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Old 01-13-2010, 03:15 PM
piper_chuck piper_chuck is offline
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Thought of a few more things. If it's still bothering and you haven't seen a doctor, it might be worth a trip. Also, in addition to the aerobics and stretching, it might be beneficial to add some strength training. Cycling doesn't work the hamstrings very much...
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Old 01-13-2010, 09:57 PM
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To prevent further injuries, be sure to stretch before skiing. We stretch before playing football, running track and field events, and every other sport. Skiing is no different. A good hamstring stretch is to lie flat on your back and raise one leg straight up while pulling lightly toward your chest.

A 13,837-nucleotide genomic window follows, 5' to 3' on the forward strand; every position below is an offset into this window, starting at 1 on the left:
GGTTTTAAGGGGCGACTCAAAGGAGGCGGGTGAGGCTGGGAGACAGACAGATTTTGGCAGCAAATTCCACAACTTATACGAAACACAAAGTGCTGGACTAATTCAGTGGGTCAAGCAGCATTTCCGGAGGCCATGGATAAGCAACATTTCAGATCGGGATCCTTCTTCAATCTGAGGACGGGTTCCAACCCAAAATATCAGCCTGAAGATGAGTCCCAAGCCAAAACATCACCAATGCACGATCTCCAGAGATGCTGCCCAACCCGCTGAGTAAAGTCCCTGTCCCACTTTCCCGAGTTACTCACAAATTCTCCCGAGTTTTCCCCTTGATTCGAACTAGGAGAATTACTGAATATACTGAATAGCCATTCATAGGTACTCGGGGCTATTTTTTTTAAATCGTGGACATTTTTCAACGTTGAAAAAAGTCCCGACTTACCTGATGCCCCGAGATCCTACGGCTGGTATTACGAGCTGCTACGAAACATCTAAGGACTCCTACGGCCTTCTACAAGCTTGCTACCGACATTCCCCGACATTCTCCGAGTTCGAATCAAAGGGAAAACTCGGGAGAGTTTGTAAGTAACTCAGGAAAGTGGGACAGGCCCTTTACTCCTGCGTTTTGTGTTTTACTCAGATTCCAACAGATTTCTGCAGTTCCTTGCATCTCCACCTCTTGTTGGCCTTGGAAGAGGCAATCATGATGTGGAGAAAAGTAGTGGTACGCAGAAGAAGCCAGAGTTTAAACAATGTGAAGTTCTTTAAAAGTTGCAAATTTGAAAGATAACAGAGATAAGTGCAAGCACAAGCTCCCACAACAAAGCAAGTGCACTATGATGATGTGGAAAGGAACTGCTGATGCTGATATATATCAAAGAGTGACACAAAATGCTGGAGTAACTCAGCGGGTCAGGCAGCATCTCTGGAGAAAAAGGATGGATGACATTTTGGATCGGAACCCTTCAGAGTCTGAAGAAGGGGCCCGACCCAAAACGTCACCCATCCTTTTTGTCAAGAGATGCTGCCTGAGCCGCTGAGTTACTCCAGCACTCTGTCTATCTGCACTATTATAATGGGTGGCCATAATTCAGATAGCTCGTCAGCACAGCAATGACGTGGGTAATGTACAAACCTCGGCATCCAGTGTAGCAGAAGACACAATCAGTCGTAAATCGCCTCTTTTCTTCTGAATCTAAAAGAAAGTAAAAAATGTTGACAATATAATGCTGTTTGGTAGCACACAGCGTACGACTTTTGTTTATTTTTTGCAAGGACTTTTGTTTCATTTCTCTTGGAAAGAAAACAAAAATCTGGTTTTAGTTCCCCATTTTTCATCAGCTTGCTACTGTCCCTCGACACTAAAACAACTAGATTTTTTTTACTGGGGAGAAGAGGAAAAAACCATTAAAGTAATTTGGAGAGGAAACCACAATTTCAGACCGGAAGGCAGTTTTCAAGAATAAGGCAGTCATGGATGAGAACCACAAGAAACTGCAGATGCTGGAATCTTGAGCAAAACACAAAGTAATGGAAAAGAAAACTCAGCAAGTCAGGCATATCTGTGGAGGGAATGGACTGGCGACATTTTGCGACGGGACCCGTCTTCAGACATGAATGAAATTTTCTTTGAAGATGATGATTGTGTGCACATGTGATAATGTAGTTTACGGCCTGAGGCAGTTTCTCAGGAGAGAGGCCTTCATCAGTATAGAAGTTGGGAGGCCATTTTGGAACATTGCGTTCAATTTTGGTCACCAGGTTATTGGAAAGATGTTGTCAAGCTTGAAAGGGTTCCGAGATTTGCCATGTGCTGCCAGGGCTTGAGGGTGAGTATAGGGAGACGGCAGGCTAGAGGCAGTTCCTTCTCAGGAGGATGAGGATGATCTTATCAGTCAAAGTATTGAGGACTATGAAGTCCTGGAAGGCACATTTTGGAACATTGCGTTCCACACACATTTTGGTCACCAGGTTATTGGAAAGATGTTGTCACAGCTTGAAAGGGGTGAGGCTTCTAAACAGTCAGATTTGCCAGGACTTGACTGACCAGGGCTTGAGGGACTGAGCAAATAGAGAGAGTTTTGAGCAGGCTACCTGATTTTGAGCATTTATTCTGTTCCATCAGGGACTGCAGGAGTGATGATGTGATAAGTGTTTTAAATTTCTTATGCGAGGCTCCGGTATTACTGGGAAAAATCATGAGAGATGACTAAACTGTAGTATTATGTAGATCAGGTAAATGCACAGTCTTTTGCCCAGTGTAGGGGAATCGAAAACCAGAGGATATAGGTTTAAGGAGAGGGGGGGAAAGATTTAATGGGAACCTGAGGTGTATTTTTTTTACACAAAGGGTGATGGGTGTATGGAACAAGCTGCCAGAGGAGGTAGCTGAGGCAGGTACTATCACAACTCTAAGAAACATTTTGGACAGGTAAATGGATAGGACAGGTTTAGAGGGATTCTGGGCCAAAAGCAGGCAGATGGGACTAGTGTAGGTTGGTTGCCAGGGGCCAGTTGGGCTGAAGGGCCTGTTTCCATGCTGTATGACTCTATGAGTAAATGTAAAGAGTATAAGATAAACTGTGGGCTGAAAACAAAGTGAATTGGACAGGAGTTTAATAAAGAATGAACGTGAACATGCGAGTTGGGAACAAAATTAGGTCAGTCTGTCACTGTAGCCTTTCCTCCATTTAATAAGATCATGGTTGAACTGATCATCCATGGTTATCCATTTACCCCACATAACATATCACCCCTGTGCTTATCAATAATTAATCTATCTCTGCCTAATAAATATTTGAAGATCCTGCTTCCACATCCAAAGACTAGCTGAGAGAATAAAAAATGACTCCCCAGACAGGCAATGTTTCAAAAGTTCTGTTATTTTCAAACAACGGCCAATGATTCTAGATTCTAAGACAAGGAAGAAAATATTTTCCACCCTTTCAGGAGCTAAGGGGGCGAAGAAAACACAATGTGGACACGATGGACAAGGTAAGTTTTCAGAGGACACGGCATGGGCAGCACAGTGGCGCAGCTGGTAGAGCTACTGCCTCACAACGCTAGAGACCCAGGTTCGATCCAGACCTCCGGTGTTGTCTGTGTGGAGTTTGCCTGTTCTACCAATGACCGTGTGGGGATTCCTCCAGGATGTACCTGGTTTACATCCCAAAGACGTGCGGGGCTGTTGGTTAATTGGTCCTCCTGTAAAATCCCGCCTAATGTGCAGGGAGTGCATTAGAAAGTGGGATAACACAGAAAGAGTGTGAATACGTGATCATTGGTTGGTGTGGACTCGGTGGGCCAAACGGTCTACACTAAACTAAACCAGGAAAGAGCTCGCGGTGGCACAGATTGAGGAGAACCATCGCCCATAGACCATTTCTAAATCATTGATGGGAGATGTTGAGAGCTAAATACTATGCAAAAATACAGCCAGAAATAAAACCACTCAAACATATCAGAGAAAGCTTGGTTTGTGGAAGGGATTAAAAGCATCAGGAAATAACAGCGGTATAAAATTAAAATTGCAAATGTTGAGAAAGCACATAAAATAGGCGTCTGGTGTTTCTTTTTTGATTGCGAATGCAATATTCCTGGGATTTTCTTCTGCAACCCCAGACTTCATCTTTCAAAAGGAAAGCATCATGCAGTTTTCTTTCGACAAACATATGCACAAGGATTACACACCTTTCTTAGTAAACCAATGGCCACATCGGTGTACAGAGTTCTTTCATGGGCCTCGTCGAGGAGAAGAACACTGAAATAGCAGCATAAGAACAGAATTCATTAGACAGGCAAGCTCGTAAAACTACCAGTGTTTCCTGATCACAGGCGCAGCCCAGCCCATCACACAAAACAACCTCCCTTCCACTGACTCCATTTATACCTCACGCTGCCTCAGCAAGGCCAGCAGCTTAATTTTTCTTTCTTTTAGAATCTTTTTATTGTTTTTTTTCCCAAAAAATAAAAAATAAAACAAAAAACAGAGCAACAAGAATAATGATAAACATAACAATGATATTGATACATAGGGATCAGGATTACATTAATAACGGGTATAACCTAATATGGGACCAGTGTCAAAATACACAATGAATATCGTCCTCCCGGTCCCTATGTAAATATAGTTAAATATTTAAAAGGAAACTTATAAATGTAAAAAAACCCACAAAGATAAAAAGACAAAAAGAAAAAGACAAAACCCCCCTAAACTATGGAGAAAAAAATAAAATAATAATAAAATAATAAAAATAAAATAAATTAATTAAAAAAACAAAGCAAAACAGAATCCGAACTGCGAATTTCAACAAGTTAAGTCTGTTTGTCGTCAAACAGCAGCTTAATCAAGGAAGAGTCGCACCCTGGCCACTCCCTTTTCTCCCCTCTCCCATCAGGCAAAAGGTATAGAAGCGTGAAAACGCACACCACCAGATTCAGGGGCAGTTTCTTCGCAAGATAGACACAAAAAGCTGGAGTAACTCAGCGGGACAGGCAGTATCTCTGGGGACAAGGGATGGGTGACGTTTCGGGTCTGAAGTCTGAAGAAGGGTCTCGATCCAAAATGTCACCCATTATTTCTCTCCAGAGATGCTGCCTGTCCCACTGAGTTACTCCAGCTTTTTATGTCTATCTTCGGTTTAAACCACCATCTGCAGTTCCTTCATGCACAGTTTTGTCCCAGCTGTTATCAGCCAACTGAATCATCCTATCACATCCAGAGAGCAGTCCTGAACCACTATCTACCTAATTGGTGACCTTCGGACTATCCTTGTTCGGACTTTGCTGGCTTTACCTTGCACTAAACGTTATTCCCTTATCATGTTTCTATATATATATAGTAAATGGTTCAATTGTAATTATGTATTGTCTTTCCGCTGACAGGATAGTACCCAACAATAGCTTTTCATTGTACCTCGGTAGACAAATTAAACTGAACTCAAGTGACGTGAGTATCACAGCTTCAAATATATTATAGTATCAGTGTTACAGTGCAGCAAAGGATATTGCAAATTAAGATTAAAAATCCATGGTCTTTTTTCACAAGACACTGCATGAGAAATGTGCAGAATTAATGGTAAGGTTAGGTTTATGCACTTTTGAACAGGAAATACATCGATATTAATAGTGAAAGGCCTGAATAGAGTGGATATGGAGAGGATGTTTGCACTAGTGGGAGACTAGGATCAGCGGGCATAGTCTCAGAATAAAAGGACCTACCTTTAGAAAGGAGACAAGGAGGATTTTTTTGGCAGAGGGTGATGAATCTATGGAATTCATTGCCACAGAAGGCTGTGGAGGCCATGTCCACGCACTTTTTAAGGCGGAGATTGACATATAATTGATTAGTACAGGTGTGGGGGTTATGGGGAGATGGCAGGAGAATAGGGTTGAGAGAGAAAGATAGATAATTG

As far as how long do you have to keep felling the pain...that can go on for a long time. I have a handful of sports injuries and other injuries that tend to irritate me more in the cold.
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Old 01-14-2010, 06:56 AM
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Thanks Piper Chuck and Skipper.
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Old 01-16-2010, 07:33 PM
canadianskier canadianskier is offline